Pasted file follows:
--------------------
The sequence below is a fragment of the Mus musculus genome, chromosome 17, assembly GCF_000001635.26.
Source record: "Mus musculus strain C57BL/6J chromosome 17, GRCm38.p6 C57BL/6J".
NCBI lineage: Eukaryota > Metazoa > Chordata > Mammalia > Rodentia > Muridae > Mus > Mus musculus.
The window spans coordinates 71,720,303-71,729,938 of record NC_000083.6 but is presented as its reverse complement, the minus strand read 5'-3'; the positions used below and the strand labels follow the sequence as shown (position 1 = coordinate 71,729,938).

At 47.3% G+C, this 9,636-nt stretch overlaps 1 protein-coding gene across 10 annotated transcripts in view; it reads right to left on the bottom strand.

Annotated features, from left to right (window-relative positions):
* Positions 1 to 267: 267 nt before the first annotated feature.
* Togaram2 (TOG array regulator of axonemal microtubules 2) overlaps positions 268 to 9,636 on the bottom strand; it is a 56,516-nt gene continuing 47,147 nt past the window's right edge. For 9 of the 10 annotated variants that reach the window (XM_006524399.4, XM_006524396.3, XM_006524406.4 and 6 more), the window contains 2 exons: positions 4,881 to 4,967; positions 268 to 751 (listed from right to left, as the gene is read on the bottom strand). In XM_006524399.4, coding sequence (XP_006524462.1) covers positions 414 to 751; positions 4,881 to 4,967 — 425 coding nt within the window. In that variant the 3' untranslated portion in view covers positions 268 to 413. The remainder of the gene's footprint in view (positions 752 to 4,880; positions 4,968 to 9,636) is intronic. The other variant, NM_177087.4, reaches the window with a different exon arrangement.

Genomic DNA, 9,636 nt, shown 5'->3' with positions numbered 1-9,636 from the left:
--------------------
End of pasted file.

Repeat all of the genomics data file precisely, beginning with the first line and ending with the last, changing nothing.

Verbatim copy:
The sequence below is a fragment of the Mus musculus genome, chromosome 17, assembly GCF_000001635.26.
Source record: "Mus musculus strain C57BL/6J chromosome 17, GRCm38.p6 C57BL/6J".
NCBI lineage: Eukaryota > Metazoa > Chordata > Mammalia > Rodentia > Muridae > Mus > Mus musculus.
The window spans coordinates 71,720,303-71,729,938 of record NC_000083.6 but is presented as its reverse complement, the minus strand read 5'-3'; the positions used below and the strand labels follow the sequence as shown (position 1 = coordinate 71,729,938).

At 47.3% G+C, this 9,636-nt stretch overlaps 1 protein-coding gene across 10 annotated transcripts in view; it reads right to left on the bottom strand.

Annotated features, from left to right (window-relative positions):
* Positions 1 to 267: 267 nt before the first annotated feature.
* Togaram2 (TOG array regulator of axonemal microtubules 2) overlaps positions 268 to 9,636 on the bottom strand; it is a 56,516-nt gene continuing 47,147 nt past the window's right edge. For 9 of the 10 annotated variants that reach the window (XM_006524399.4, XM_006524396.3, XM_006524406.4 and 6 more), the window contains 2 exons: positions 4,881 to 4,967; positions 268 to 751 (listed from right to left, as the gene is read on the bottom strand). In XM_006524399.4, coding sequence (XP_006524462.1) covers positions 414 to 751; positions 4,881 to 4,967 — 425 coding nt within the window. In that variant the 3' untranslated portion in view covers positions 268 to 413. The remainder of the gene's footprint in view (positions 752 to 4,880; positions 4,968 to 9,636) is intronic. The other variant, NM_177087.4, reaches the window with a different exon arrangement.

Genomic DNA, 9,636 nt, shown 5'->3' with positions numbered 1-9,636 from the left: